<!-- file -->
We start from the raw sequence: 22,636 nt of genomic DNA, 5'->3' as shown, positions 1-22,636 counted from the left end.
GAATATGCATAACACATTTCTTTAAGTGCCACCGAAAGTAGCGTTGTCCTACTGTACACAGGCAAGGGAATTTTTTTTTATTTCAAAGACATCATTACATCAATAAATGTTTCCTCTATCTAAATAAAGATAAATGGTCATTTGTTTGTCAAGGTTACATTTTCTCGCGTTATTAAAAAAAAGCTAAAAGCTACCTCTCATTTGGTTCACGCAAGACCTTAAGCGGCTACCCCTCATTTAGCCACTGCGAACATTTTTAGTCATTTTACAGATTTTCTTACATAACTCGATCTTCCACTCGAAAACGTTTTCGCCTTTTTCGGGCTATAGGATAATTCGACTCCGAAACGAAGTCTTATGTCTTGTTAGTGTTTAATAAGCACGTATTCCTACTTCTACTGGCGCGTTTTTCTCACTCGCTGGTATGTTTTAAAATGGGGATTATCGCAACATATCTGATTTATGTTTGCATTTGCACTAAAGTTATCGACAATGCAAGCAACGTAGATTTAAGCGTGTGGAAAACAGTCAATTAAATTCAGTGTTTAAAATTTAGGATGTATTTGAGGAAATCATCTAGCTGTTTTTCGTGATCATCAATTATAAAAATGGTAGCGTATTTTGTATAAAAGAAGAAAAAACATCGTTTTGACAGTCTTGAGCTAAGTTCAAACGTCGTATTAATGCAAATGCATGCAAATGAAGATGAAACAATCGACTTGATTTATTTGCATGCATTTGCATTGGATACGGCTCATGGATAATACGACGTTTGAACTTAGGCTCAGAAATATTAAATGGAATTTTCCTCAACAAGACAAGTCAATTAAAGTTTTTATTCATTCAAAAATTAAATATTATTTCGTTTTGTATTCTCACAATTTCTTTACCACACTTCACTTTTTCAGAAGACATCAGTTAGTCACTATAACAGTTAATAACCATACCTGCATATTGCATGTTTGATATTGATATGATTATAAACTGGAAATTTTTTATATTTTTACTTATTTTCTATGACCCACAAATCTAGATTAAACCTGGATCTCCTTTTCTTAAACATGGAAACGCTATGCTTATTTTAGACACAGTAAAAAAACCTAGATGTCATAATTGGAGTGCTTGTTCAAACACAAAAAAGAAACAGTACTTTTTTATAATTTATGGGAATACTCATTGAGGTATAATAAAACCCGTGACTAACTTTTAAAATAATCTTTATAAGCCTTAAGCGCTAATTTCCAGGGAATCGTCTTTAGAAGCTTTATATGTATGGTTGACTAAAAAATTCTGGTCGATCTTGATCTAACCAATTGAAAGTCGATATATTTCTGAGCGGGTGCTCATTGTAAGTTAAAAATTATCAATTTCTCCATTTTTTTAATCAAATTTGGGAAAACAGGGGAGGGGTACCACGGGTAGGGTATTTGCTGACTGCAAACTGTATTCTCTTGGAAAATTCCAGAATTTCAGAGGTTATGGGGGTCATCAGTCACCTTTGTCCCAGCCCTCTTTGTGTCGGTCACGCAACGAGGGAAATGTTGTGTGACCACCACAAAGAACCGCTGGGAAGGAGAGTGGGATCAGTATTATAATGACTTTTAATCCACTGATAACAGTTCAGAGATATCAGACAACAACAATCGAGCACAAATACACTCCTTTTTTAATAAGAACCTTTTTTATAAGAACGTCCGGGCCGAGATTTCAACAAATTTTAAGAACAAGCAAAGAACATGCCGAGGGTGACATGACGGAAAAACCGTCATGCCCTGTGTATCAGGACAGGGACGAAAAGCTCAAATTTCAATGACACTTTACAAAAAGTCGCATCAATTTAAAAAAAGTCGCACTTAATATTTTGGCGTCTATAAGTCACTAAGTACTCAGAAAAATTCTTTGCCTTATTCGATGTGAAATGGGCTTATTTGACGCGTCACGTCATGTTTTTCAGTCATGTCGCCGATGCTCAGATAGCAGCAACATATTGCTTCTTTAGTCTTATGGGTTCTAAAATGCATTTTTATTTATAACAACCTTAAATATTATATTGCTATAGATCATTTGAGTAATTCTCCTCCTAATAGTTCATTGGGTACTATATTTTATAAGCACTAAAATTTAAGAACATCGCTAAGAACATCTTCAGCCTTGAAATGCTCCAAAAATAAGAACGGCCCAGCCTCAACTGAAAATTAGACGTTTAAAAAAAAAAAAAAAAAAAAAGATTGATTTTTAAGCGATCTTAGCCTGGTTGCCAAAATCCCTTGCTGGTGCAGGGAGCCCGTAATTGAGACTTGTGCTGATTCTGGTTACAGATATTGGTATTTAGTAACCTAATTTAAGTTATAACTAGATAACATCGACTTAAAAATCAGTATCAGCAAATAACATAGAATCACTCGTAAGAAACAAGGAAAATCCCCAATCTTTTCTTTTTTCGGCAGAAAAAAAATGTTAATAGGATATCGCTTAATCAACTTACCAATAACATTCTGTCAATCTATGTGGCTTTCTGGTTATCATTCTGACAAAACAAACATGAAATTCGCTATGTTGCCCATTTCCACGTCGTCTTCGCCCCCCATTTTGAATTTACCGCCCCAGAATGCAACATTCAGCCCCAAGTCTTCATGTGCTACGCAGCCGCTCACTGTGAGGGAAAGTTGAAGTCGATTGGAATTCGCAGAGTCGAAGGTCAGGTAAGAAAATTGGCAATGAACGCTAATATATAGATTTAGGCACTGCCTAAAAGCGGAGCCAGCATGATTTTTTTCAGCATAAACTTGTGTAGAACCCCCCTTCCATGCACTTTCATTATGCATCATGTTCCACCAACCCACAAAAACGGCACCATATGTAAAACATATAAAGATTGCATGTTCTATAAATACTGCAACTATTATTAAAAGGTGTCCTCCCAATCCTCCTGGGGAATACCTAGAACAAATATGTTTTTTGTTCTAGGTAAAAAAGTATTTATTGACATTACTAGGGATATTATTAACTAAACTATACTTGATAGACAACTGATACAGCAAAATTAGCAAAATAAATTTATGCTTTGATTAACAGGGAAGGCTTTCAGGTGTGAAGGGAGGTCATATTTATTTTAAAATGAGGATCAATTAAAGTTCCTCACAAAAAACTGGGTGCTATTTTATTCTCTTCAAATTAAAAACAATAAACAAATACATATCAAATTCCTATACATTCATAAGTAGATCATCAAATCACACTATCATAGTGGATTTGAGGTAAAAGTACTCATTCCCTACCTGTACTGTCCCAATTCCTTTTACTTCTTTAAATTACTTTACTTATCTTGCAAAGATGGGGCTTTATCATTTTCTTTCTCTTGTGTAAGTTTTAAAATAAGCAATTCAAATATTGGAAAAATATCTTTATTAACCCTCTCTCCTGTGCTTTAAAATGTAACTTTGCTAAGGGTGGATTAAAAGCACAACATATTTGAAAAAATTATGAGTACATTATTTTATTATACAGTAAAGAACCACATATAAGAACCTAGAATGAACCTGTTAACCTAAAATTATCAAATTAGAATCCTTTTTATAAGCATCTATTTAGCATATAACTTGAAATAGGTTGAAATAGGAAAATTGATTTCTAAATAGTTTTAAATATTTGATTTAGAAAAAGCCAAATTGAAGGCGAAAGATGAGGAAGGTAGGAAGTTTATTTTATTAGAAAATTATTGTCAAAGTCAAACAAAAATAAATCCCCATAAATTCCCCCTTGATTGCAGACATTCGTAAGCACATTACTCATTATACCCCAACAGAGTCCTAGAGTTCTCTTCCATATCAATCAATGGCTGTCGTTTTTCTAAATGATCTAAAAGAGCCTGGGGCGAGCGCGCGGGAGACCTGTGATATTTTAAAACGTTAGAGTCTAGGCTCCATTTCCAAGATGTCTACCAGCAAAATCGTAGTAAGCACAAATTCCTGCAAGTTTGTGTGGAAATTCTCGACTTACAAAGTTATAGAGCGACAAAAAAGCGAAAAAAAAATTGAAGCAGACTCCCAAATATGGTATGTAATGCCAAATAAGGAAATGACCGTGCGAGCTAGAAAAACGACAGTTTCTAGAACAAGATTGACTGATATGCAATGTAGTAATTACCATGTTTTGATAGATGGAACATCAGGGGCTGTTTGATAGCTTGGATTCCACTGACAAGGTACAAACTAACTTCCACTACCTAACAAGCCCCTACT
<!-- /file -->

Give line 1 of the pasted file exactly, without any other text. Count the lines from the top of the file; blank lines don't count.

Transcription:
We start from the raw sequence: 22,636 nt of genomic DNA, 5'->3' as shown, positions 1-22,636 counted from the left end.